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Healthcare reform fallout: Which states could lose financially?

States that have not already expanded Medicaid programs are worried about healthcare reform bringing new financial burdens.

By Ron SchererStaff writer / March 26, 2010

President Barack Obama signs the healthcare reform bill in the East Room of the White House Tuesday.

Jason Reed/REUTERS

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Under the new healthcare reform plan, 16 million more people are expected to join state Medicaid rolls. Recognizing the costs involved, lawmakers have tried to cushion the financial impact on states. But many governors believe the expansion of Medicaid will still be too costly for them.

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Medicaid is a key part of the plan to expand healthcare coverage in America. From a financial standpoint, some states stand to benefit from the Medicaid provisions – and other states believe they stand to lose.

Eleven states, plus the District of Columbia, could come out as winners. They’re so-called expansion states, which already cover childless adults to some extent. They could gain because the federal government will absorb an increasing amount of their obligations.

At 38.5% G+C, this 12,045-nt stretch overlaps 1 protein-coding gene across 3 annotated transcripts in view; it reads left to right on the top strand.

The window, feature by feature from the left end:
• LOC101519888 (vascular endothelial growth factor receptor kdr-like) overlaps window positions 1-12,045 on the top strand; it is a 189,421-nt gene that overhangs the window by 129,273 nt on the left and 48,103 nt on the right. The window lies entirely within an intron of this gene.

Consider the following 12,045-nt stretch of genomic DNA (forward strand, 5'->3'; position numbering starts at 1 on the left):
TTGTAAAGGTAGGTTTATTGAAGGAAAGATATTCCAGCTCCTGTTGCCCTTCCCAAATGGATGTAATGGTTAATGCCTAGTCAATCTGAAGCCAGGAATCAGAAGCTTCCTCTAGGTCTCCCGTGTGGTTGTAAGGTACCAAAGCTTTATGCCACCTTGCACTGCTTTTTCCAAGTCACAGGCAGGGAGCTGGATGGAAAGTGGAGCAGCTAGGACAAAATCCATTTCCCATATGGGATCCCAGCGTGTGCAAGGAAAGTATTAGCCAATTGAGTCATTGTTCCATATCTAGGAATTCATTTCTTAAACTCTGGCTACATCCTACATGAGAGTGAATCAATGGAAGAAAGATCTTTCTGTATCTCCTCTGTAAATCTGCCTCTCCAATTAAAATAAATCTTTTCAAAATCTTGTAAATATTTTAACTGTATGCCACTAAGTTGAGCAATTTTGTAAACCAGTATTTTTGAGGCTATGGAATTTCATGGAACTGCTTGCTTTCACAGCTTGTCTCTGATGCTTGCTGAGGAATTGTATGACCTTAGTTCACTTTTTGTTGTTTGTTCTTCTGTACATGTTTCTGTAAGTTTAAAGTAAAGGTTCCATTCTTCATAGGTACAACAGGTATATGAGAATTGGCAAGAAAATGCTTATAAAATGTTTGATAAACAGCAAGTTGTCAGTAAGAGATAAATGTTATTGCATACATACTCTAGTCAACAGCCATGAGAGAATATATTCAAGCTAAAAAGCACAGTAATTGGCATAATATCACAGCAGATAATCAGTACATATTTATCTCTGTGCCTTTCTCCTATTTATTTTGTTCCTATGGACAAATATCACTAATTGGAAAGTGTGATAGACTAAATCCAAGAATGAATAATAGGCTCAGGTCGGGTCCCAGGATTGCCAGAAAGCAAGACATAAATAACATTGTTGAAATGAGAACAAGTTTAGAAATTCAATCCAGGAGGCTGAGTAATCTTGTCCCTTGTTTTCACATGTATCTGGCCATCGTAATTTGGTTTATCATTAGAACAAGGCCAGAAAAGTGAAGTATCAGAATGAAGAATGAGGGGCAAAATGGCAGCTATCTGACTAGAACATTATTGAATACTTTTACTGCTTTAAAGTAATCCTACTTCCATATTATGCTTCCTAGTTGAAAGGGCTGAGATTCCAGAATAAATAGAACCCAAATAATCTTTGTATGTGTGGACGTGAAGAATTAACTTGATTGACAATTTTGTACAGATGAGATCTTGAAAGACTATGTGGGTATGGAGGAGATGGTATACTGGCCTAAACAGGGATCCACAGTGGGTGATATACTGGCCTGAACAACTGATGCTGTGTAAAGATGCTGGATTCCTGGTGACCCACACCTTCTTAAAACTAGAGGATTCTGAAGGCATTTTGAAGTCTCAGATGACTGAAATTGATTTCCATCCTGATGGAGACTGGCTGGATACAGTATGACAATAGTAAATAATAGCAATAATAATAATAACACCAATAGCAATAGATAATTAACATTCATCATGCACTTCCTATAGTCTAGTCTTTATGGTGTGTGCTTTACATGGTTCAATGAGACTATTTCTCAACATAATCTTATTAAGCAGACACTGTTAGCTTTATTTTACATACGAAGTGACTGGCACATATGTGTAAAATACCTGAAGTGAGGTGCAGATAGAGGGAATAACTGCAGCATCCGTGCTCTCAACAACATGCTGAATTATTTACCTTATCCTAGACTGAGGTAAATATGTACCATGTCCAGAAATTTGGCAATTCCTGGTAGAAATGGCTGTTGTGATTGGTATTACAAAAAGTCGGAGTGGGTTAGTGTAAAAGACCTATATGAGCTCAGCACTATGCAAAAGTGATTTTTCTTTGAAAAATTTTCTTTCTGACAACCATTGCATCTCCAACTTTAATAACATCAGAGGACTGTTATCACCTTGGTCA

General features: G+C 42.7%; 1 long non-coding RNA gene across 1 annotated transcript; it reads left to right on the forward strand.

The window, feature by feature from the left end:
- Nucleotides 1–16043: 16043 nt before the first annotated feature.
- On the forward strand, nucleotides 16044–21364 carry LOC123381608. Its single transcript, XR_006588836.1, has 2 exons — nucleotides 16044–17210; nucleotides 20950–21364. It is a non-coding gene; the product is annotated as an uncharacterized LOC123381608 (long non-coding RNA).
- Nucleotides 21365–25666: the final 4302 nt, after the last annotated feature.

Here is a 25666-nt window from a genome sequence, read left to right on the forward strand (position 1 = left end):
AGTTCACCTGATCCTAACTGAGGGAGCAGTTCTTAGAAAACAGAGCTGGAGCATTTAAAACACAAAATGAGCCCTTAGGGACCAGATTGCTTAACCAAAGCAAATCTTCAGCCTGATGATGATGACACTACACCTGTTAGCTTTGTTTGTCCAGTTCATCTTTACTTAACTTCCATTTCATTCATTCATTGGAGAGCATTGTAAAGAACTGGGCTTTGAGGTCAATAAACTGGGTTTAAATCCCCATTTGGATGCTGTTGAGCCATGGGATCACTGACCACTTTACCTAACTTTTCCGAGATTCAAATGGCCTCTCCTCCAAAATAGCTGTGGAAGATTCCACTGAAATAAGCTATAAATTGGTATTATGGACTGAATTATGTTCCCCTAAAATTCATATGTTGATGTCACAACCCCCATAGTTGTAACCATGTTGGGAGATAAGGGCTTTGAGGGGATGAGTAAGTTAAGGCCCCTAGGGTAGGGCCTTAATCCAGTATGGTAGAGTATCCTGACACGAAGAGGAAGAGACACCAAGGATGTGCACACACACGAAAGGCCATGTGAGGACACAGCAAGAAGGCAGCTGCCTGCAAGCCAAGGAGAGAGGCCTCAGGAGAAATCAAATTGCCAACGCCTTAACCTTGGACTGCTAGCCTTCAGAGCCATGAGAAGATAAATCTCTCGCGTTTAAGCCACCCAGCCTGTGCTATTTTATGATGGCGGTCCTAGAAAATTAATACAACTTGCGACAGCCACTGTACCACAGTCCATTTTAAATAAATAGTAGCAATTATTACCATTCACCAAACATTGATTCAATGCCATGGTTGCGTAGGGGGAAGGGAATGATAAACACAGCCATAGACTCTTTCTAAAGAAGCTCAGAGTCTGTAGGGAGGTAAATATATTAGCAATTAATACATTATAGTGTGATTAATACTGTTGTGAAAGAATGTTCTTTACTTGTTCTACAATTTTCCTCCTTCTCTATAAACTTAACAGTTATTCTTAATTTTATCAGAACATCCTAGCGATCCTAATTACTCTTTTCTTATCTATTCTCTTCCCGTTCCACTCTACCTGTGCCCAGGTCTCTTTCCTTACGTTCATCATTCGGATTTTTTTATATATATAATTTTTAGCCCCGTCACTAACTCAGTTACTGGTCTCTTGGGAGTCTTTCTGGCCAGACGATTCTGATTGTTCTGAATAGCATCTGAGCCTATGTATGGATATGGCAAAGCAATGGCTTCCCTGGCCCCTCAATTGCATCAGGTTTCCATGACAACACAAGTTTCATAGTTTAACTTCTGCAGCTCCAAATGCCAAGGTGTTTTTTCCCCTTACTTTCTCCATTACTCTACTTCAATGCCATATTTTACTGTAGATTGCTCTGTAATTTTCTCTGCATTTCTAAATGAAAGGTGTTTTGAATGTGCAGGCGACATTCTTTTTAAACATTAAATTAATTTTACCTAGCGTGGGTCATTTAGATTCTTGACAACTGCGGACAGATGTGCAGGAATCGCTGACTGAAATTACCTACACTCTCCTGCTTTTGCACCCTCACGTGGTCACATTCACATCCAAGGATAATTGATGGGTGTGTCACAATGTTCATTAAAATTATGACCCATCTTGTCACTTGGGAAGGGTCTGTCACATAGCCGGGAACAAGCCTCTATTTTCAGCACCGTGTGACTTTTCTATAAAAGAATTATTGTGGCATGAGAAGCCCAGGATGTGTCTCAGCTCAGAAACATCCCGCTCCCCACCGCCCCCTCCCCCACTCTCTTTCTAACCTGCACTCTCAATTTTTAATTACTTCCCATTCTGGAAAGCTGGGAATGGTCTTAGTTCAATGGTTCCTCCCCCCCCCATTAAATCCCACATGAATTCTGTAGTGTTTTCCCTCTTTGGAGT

The Monitor looked at them earlier Friday.

Now, here’s a look at some of the other states – those that have not already expanded Medicaid. In these places, the new provisions could produce additional financial burdens, according to their governors.

Some officials in such states worry that more people will sign up for the Medicaid plans than expected, thus increasing costs. And they complain that the federal government has “underfunded” programs before, forcing states to make up the difference.

“Governors have balanced-budget requirements, so it would have been shocking to hear them say, ‘Great, ask us to do more,’ ” says Stanley Collender, managing director of Qorvis Communications in Washington. “Governors are usually saying, ‘Don’t ask us to do anything. We can’t afford it.’

The 16 million additional people expected to join state Medicaid rolls will mostly be poor, childless adults. Through 2017, the federal government will provide a 100 percent subsidy to cover such people who live in states being forced to expand Medicaid.

But after 2017, Washington will decrease that subsidy, meaning that states will have to pick up some of the costs. By 2020, the federal subsidy will be about 90 percent.

Concerns in Virginia

One governor who’s worried about the costs is Bob McDonnell (R) of Virginia. The state, he estimates, will add 400,000 residents to its Medicaid rolls. And by 2022, it will cost the commonwealth an additional $1.1 billion, according to a projection from Virginia’s Department of Medical Assistance Services.

“We simply cannot afford this expansion,” Governor McDonnell said in a statement.

In Texas, tough standards now

Most of the states unhappy with the new plan currently have tough standards on Medicaid eligibility. Take Texas. As of January, the state had 2.1 million children who were covered by Medicaid, but only 126,000 parents were covered.

Meanwhile, Texas has some 1 million adults who are uninsured and have an income of less than 132 percent of the federal poverty level. They will be eligible for Medicaid under the new provisions.

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